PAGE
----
Nonetheless, it should also be noted that while the presence of negative emotional states such as depression was reported to be reciprocally associated with poor sleep quality [66, 71] and migraine history and comorbid anxiety and depression were shown as predictors of sleep quality [20] in some studies, poor sleep quality was shown to be associated uniquely with migraine itself, regardless of comorbid depression, anxiety or sleep disorders in other studies, particularly among EM patients [17, 44, 72, 73].

Certain limitations to this study should be considered. First, due to observational nature, non-randomized allocation and thereby the likelihood of main selection bias and confounding is possible. Second, although provide data on real-life clinical practice, potential lack of generalizability seems another important limitation due to single-center design of the study. Third, lack of intervention considering timing and number of follow up visits in accordance with the observational nature caused relatively limited follow-up data and the frequency of patient visits to be not uniform with considerable loss to follow up rate challenging analysis of sleep and mood variables. Fourth, analysis of data on negative emotional states and sleep quality were based on self-report rather than objective measures. However, our analysis was based on use of validated questionnaires along with evidence on high concordance between self-report instruments and clinical diagnosis of psychiatric disorders [13]. Lack of follow up data on sleep quality after second OnabotA injection, lack of data on inter-individual variations in headache characteristics with likely impact on therapeutic response as well as lack of data on adverse events are other limitations which otherwise would extend the knowledge achieved in the current study.

Conclusions

In conclusion, our findings in a cohort of chronic migraineurs revealed that OnabotA injection was associated with significant improvement in migraine outcome leading to decrease in headache frequency and severity, number of analgesics used and MIDAS scores. While no significant change was noted in overall sleep quality and prevalence of negative emotional states with OnabotA injections, patients without negative emotional states at baseline showed improved sleep quality throughout the study. There is a need for future larger-scale long-term longitudinal studies addressing the durability as well as predictors of efficacy of OnabotA in CM patients.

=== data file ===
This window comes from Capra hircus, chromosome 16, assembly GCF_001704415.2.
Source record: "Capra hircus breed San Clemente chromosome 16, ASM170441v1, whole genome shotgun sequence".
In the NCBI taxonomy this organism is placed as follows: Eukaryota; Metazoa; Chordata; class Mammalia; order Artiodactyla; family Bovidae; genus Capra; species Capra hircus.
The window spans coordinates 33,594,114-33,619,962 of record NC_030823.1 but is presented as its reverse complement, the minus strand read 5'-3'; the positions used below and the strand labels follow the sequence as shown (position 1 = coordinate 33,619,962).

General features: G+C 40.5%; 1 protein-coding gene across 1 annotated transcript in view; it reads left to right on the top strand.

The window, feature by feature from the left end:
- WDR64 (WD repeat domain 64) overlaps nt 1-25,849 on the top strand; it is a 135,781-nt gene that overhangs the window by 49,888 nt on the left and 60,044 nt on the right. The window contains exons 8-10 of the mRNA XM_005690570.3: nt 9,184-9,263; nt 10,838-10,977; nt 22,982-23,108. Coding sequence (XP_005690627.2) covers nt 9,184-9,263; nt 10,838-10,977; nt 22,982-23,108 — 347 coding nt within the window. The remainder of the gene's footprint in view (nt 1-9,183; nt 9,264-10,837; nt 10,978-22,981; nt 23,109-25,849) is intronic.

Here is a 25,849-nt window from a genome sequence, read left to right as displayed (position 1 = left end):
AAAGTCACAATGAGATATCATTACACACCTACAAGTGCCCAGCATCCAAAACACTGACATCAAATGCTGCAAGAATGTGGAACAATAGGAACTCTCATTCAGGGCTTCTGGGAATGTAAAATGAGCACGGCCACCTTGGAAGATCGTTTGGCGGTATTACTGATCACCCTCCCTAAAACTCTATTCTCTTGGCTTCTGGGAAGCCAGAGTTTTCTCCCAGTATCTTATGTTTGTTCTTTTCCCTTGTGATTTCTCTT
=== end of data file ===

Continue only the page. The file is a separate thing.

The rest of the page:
Abbreviations

CM: 

Chronic migraine

DASS-21: 

Depression, anxiety, and stress scale-21

HRQoL: 

Health-related quality of life

ICHD: 

International classification of headache disorders

MIDAS: 

Migraine disability assessment scale

MOH: 

Medication overuse headache

OnabotA: 

OnabotulinumtoxinA

PREEMPT: 

Phase 3 research evaluating migraine prophylaxis therapy

PSQI: 

Pittsburgh sleep quality index

PTSD: 

Post-traumatic stress disorder

Declarations

Funding

None.

Availability of data and materials

The dataset(s) supporting the conclusions of this article is included within the article and its additional file 1.

Authors’ contributions

EIA contributed to conception/design of the research; EIA, PYD, ASK and SK contributed to acquisition, analysis, or interpretation of the data; EIA, PYD, ASK and SK drafted the manuscript; EIA, PYD and ASK critically revised the manuscript; and EIA agrees to be fully accountable for ensuring the integrity and accuracy of the work. All authors read and approved the final manuscript.

Competing interests

The authors declare that they have no competing interests.

Open AccessThis article is distributed under the terms of the Creative Commons Attribution 4.0 International License (http://creativecommons.org/licenses/by/4.0/), which permits unrestricted use, distribution, and reproduction in any medium, provided you give appropriate credit to the original author(s) and the source, provide a link to the Creative Commons license, and indicate if changes were made.

Authors’ Affiliations

(1)
Department of Neurology, Acibadem University School of Medicine